Thursday, January 7, 2010

It's Forking Brilliant!

A lot of countries like to crack a joke or two at the expense of the U.S. That is, until someone else invades them (unless America is the one doing the invading). Americans don't really mind this sort of thing, as I've observed that a great deal of it spawns from jealousy.

Americans however, have a skill at the dinner table that is unrivaled in any country. It's not how many hotdogs they can eat (a sore topic now thanks to the Japanese). It isn't how their medium pizza is considered to be bigger than a large in any other country. It isn't even how they accept, nay, ENCOURAGE the idea of free refills.

It's how they use their forks.

When it comes to utensils, nobody can rival the Americans in the use of a single fork to eat an entire meal. Got some meat on your plate? Many will eat it as if the knife never existed. It's pretty hard to eat peas with just a fork isn't it? Well not for the Yanks. You could even give them a bowl of melted ice cream and they will STILL somehow manage to finish it using only a fork. You name it, and the average American can gracefully eat it with only a fork in the right hand.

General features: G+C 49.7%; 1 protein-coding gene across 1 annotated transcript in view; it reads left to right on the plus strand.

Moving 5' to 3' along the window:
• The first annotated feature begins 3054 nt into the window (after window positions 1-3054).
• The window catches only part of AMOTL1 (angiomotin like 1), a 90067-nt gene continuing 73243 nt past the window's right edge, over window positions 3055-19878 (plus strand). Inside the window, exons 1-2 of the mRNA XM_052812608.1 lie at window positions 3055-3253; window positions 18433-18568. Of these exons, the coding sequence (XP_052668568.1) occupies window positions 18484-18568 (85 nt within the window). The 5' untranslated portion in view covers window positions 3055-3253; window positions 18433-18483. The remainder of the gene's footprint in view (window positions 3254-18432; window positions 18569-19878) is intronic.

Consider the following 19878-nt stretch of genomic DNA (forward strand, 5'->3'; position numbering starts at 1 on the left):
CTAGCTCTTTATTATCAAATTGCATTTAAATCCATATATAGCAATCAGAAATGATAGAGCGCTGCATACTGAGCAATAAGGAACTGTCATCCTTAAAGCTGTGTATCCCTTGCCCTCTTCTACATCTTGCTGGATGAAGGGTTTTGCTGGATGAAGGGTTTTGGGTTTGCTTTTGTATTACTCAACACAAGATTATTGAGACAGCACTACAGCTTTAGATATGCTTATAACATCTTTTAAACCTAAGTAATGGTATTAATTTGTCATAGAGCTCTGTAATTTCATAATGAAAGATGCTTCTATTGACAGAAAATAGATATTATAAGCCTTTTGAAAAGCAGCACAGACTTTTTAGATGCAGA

I always get funny looks when I ask for a knife. This isn't some attempt to show how cultured I am compared to my hosts. It's just that I'm simply incapable of using only the fork. It's the exact same feeling you get when you ask for a knife and fork at an Asian restaurant when everyone else is using chopsticks. While I may technically be one of America's newest citizens, I'm afraid I can never be truly American until I have mastered this skill (and start liking John Wayne, fat chance).

I suspect that somehow this is a deeply rooted rebellion against the British, since they hold their forks with the left hand. These days the Americans are rather blase about it, and it's almost maddening. They don't acknowledge it as a skill, it's just how they eat. My advice for anyone visiting the States is to resist the almost uncontrollable urge to correct them, and just marvel at the symphony of dining before your eyes.